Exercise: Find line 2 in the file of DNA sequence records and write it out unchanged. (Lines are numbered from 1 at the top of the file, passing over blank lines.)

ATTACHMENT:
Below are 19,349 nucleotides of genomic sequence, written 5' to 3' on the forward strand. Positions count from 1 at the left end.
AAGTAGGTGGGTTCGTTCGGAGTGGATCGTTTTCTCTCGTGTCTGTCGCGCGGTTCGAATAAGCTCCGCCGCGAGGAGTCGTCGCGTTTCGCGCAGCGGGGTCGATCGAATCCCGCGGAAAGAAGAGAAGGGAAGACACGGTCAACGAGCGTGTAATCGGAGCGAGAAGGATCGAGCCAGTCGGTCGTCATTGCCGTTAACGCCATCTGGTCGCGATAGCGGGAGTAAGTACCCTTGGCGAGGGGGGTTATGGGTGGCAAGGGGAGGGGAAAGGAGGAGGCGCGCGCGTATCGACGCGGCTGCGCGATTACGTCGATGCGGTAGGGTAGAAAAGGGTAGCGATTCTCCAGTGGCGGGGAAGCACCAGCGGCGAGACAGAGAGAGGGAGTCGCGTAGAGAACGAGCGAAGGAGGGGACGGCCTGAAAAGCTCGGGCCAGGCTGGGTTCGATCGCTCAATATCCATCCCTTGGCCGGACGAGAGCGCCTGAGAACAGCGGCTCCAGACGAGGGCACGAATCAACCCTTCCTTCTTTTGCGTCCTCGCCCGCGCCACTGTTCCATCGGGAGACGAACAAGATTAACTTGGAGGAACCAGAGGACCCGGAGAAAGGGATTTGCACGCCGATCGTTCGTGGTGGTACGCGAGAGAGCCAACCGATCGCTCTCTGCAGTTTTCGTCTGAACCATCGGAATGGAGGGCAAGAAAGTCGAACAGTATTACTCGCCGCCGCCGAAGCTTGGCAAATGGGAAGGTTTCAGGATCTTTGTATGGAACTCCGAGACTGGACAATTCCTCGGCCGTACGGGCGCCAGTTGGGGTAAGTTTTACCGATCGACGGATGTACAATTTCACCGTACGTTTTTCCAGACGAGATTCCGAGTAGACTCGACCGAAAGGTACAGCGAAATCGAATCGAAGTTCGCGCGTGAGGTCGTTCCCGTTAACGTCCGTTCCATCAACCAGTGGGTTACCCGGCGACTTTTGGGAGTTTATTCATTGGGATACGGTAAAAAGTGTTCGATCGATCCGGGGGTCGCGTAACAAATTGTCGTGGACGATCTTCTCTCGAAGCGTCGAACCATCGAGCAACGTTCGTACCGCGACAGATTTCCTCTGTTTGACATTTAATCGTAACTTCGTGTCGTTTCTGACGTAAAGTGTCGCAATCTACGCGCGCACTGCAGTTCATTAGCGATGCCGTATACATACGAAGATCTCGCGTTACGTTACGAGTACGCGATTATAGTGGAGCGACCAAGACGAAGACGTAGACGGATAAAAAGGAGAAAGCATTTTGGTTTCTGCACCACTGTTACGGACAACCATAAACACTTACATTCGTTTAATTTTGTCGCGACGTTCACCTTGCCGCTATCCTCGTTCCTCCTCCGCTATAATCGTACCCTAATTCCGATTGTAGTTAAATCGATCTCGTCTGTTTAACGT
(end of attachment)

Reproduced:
AAGTAGGTGGGTTCGTTCGGAGTGGATCGTTTTCTCTCGTGTCTGTCGCGCGGTTCGAATAAGCTCCGCCGCGAGGAGTCGTCGCGTTTCGCGCAGCGGGGTCGATCGAATCCCGCGGAAAGAAGAGAAGGGAAGACACGGTCAACGAGCGTGTAATCGGAGCGAGAAGGATCGAGCCAGTCGGTCGTCATTGCCGTTAACGCCATCTGGTCGCGATAGCGGGAGTAAGTACCCTTGGCGAGGGGGGTTATGGGTGGCAAGGGGAGGGGAAAGGAGGAGGCGCGCGCGTATCGACGCGGCTGCGCGATTACGTCGATGCGGTAGGGTAGAAAAGGGTAGCGATTCTCCAGTGGCGGGGAAGCACCAGCGGCGAGACAGAGAGAGGGAGTCGCGTAGAGAACGAGCGAAGGAGGGGACGGCCTGAAAAGCTCGGGCCAGGCTGGGTTCGATCGCTCAATATCCATCCCTTGGCCGGACGAGAGCGCCTGAGAACAGCGGCTCCAGACGAGGGCACGAATCAACCCTTCCTTCTTTTGCGTCCTCGCCCGCGCCACTGTTCCATCGGGAGACGAACAAGATTAACTTGGAGGAACCAGAGGACCCGGAGAAAGGGATTTGCACGCCGATCGTTCGTGGTGGTACGCGAGAGAGCCAACCGATCGCTCTCTGCAGTTTTCGTCTGAACCATCGGAATGGAGGGCAAGAAAGTCGAACAGTATTACTCGCCGCCGCCGAAGCTTGGCAAATGGGAAGGTTTCAGGATCTTTGTATGGAACTCCGAGACTGGACAATTCCTCGGCCGTACGGGCGCCAGTTGGGGTAAGTTTTACCGATCGACGGATGTACAATTTCACCGTACGTTTTTCCAGACGAGATTCCGAGTAGACTCGACCGAAAGGTACAGCGAAATCGAATCGAAGTTCGCGCGTGAGGTCGTTCCCGTTAACGTCCGTTCCATCAACCAGTGGGTTACCCGGCGACTTTTGGGAGTTTATTCATTGGGATACGGTAAAAAGTGTTCGATCGATCCGGGGGTCGCGTAACAAATTGTCGTGGACGATCTTCTCTCGAAGCGTCGAACCATCGAGCAACGTTCGTACCGCGACAGATTTCCTCTGTTTGACATTTAATCGTAACTTCGTGTCGTTTCTGACGTAAAGTGTCGCAATCTACGCGCGCACTGCAGTTCATTAGCGATGCCGTATACATACGAAGATCTCGCGTTACGTTACGAGTACGCGATTATAGTGGAGCGACCAAGACGAAGACGTAGACGGATAAAAAGGAGAAAGCATTTTGGTTTCTGCACCACTGTTACGGACAACCATAAACACTTACATTCGTTTAATTTTGTCGCGACGTTCACCTTGCCGCTATCCTCGTTCCTCCTCCGCTATAATCGTACCCTAATTCCGATTGTAGTTAAATCGATCTCGTCTGTTTAACGT